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Text: Ukaliq the Arctic Hare.
Illustration of an Arctic hare paw print.
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Text: About the Arctic Hare. Photo: An Arctic hare. Text: Heritage, History and Art. Photo: A carving in walrus ivory of an Arctic hare. Text: Studying the Arctic Hare. Photo: David Gray looking through a spotting scope. Text: Games and Activities. Photo: An Arctic hare in mid-hop.
Texts: "About the Arctic Hare", and "Ukaliq" in Inuktitut syllabics. Photos: An Arctic hare and a maple leaf.

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Characteristics

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Individual Behaviour

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Habitat

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Social Behaviour

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Range

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Breeding Behaviour

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Populations

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Life Cycle

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Eat and Be Eaten

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Naming & Classifying
Text: Hare Portrait.
Image 1) An Arctic hare jumping away from a person.

Fast Green

Enlarge image.

Illustration of an Arctic hare paw print.
Image 2) Four Arctic hares on the top of a ridge.

Enlarge image.

On the Trail

An intriguing trait of Arctic hares is their inclination to follow each other along recognized trails. These trails are particularly evident on Ellesmere Island, where perhaps thousands of feet have tramped and worn down the earth and even the softer rocks. On seeing a herd of hares travelling in single file along these trails, one explorer recalled that it was like seeing great white strings being pulled over the edge of the mountain as the hares gradually disappeared.

 

Range

In Canada | Home Range | Regular Movements | Herd Movements

Range in Canada

Image 3) Range map of the Arctic hare (Lepus arcticus).
Enlarge image.Ranges of the Arctic hare (Lepus arcticus), the Alaskan hare (Lepus othus) and the mountain hare (Lepus timidus).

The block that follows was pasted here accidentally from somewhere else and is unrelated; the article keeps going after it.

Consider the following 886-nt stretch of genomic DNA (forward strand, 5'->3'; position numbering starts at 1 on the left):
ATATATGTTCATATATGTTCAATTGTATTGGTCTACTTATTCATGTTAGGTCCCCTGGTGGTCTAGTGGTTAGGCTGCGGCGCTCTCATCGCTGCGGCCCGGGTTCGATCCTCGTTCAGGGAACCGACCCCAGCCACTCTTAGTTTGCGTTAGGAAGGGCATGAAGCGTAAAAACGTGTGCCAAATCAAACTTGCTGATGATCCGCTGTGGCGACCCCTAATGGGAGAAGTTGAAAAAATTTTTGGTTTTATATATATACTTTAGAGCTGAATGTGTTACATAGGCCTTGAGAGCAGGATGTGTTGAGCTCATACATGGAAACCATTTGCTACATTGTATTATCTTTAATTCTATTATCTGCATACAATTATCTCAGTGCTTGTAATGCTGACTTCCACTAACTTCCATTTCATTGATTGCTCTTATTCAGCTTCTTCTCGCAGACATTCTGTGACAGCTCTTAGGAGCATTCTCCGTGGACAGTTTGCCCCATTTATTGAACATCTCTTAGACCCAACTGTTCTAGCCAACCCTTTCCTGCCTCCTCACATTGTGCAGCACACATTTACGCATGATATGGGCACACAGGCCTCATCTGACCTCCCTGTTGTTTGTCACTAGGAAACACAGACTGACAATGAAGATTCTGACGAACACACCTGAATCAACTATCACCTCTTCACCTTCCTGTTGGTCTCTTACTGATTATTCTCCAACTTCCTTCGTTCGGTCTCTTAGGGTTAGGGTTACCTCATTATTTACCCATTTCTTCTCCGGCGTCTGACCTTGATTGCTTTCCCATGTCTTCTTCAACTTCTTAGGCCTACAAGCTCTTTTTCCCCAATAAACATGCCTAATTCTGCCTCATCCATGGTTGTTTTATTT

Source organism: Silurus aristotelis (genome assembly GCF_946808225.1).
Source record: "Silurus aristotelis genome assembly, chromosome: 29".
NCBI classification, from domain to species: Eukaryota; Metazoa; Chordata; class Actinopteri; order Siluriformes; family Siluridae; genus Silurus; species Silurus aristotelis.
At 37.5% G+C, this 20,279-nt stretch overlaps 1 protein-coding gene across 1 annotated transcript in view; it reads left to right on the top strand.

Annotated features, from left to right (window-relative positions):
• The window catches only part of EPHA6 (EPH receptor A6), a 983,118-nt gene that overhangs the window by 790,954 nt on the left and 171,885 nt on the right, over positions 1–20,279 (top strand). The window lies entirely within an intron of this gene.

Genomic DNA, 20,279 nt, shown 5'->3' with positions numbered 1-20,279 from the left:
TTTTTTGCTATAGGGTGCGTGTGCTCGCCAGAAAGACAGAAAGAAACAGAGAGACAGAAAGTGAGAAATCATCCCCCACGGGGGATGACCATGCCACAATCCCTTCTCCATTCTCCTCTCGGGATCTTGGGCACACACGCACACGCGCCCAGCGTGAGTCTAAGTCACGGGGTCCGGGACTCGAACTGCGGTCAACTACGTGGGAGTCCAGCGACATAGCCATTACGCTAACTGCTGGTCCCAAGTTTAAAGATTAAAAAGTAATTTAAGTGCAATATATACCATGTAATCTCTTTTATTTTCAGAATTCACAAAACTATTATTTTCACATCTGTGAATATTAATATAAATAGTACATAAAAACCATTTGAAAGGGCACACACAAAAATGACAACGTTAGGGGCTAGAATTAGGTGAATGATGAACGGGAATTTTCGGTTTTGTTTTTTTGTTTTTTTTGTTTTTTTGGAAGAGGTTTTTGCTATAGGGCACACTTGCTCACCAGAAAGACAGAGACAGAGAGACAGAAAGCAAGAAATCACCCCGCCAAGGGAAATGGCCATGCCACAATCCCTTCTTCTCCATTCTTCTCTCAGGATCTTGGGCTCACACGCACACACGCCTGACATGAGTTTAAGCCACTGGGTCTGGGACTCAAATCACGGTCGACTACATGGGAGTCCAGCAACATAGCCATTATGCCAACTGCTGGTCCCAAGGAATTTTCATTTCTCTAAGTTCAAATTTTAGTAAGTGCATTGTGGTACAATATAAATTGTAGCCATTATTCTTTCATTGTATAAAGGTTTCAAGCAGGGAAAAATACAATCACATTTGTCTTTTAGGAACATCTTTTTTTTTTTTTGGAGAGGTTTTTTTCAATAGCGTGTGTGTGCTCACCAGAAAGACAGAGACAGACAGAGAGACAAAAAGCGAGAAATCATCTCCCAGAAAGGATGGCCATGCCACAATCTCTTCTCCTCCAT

Arctic hares (Lepus arcticus) live above the treeline in North America and in Greenland. In Canada, they live in the tundra regions of Newfoundland and Labrador in the southeast, throughout the barrens to the Mackenzie River Delta in the west (Northwest Territories), and north across the Arctic islands to the northernmost tip of Ellesmere Island in Nunavut.

The northernmost record of an Arctic hare was made in 1876 when a party from the British Polar Expedition encountered the tracks of an Arctic hare on the sea ice, 27 km (17 mi.) north of the northern coast of Ellesmere Island.

Home Range

A home range is the area over which an animal normally travels in search of food. David Gray learned much about home ranges during his research at Sverdrup Pass on Ellesmere Island: Home ranges of individual hares overlapped considerably. Male hares left their home ranges briefly during the mating season. The home ranges of known Arctic hares occupied about 2.5 square kilometres (1 sq. mi.).

Regular Movements

Although some sources speak of Arctic hares migrating, recent studies do not support that idea. There may be regular seasonal movements in some areas. For example, at Rankin Inlet, Nunavut, some hares move from the mainland to smaller islands during the late spring, before the ice of Hudson Bay breaks up. The advantage to this movement is that there are fewer predators, or none, on the islands.

At Sverdrup Pass in late winter, normal movements of Arctic hares -- in groups and alone -- vary considerably from year to year. While feeding over several hours, hares may cover a distance of several kilometres or move within a square kilometre. Sometimes, particularly in the mating season, individual hares make deliberate, non-feeding movements of up to 5 km within a short time. Such movement is probably associated with males searching for receptive females.

Movements of Hare Herds

Large groups of hares probably do not stay within a 'group home range'; it is likely that a herd would soon eliminate the food supply if it did not cover considerably more ground.

   

 

   

 

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Last update: 2013-01-29
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Image credits: 1) David A. Gill. 2) David R. Gray. 3) Donna Naughton, Anne Botman, David R. Gray.